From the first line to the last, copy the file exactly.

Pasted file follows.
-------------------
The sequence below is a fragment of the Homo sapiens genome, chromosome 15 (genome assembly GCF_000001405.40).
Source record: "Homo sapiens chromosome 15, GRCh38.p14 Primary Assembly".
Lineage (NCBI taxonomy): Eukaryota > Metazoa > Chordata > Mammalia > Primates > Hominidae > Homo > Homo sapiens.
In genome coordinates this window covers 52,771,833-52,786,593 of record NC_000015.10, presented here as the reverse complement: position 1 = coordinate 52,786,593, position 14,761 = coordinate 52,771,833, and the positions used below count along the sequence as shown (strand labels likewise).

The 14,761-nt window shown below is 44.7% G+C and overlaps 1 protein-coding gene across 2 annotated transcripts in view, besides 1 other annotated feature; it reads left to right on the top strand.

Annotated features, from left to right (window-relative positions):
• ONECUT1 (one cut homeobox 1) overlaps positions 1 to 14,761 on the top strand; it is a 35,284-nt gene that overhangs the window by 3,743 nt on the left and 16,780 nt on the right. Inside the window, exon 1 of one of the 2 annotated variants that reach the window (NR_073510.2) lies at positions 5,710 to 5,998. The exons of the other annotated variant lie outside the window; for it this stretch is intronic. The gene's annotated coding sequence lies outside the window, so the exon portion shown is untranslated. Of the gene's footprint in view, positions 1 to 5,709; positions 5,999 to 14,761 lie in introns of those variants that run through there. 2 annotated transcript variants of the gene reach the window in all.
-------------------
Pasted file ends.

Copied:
The sequence below is a fragment of the Homo sapiens genome, chromosome 15 (genome assembly GCF_000001405.40).
Source record: "Homo sapiens chromosome 15, GRCh38.p14 Primary Assembly".
Lineage (NCBI taxonomy): Eukaryota > Metazoa > Chordata > Mammalia > Primates > Hominidae > Homo > Homo sapiens.
In genome coordinates this window covers 52,771,833-52,786,593 of record NC_000015.10, presented here as the reverse complement: position 1 = coordinate 52,786,593, position 14,761 = coordinate 52,771,833, and the positions used below count along the sequence as shown (strand labels likewise).

The 14,761-nt window shown below is 44.7% G+C and overlaps 1 protein-coding gene across 2 annotated transcripts in view, besides 1 other annotated feature; it reads left to right on the top strand.

Annotated features, from left to right (window-relative positions):
• ONECUT1 (one cut homeobox 1) overlaps positions 1 to 14,761 on the top strand; it is a 35,284-nt gene that overhangs the window by 3,743 nt on the left and 16,780 nt on the right. Inside the window, exon 1 of one of the 2 annotated variants that reach the window (NR_073510.2) lies at positions 5,710 to 5,998. The exons of the other annotated variant lie outside the window; for it this stretch is intronic. The gene's annotated coding sequence lies outside the window, so the exon portion shown is untranslated. Of the gene's footprint in view, positions 1 to 5,709; positions 5,999 to 14,761 lie in introns of those variants that run through there. 2 annotated transcript variants of the gene reach the window in all.